Problematic Internet use among elementary school students: prevalence and risk factors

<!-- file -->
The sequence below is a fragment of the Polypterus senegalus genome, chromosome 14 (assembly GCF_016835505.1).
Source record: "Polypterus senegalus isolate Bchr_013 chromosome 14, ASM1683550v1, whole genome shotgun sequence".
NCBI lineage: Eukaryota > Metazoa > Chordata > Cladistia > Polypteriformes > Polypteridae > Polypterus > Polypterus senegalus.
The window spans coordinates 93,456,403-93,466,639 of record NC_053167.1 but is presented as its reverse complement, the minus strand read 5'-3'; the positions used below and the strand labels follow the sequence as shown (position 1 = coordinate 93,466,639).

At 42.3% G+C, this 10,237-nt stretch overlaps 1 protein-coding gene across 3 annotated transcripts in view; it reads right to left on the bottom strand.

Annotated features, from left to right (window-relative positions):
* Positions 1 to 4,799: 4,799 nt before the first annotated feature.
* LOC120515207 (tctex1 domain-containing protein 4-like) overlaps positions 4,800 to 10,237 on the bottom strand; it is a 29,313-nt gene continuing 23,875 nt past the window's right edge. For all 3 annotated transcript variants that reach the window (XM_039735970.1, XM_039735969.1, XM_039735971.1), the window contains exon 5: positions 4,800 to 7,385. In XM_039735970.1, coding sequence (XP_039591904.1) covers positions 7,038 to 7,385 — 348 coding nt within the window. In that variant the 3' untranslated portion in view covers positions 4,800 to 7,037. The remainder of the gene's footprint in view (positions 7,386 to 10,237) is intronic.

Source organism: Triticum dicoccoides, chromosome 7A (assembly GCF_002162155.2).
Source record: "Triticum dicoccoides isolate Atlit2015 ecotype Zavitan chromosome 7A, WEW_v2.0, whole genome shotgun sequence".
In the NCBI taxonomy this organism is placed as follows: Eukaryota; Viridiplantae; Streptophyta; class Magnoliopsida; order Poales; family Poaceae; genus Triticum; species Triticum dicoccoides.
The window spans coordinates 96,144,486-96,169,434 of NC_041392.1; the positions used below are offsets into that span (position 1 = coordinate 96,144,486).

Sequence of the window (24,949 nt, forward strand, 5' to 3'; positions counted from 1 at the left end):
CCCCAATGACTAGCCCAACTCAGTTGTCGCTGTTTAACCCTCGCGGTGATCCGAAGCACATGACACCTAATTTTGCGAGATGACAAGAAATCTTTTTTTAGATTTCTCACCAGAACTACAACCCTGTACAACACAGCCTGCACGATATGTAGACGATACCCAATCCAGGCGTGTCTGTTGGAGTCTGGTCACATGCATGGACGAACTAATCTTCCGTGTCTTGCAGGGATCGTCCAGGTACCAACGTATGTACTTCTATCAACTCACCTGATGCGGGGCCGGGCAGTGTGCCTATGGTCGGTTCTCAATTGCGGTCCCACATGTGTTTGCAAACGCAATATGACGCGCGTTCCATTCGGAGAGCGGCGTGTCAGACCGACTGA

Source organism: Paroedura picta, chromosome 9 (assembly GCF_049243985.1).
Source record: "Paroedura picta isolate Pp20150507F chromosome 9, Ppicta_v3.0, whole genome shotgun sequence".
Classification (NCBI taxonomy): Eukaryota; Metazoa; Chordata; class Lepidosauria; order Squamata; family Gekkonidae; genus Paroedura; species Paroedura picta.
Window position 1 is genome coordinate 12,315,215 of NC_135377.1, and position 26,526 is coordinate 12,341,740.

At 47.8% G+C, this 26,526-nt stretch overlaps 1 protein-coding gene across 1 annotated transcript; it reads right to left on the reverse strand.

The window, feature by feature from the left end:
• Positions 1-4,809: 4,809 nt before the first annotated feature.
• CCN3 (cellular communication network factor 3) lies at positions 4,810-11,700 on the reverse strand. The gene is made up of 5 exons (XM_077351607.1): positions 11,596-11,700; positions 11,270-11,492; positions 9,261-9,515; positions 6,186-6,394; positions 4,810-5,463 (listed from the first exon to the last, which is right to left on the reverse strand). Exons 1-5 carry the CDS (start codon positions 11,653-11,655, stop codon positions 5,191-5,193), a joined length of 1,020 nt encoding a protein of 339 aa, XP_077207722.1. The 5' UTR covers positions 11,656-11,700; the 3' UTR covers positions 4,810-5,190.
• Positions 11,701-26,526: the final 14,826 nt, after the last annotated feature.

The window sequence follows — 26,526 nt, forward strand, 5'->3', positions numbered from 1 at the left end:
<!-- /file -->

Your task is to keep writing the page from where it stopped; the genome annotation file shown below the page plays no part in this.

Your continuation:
This study develops a new version of the problematic Internet use scale suitable for senior elementary school students. It includes six subscales: time management, compulsive Internet use, emotion adjustment influence, interpersonal and academic influence, preferred online social interaction, and daily life influence. This research utilized the survey method to understand the relationship between student backgrounds and their Internet use behaviors, and problematic Internet use. A total of 775 elementary school fifth and sixth graders from northern Taiwan were sampled based on the stratified random sampling method. There were 763 valid surveys. The results indicated that the factors of gender, parents’ attitudes towards Internet use, the time when subjects first started to use the Internet, number of hours spent getting online each time on weekdays, number of types of devices used to go online, and Internet activity preferences are significant. Boys have more serious problematic Internet use than girls. Different Internet activities present different risks of triggering problematic Internet use for male and female students. Students whose parents allow them to use the Internet without intervention have more serious problematic Internet use. Students exhibit more serious problematic internet use if they start using the Internet before beginning elementary school. When students use the Internet more and can go online using more types of devices, they tend to have more serious problematic Internet use. This study finds that students preferring Internet activities for recreational entertainment and social interaction have more serious problematic Internet use than students preferring Internet activities as learning tools.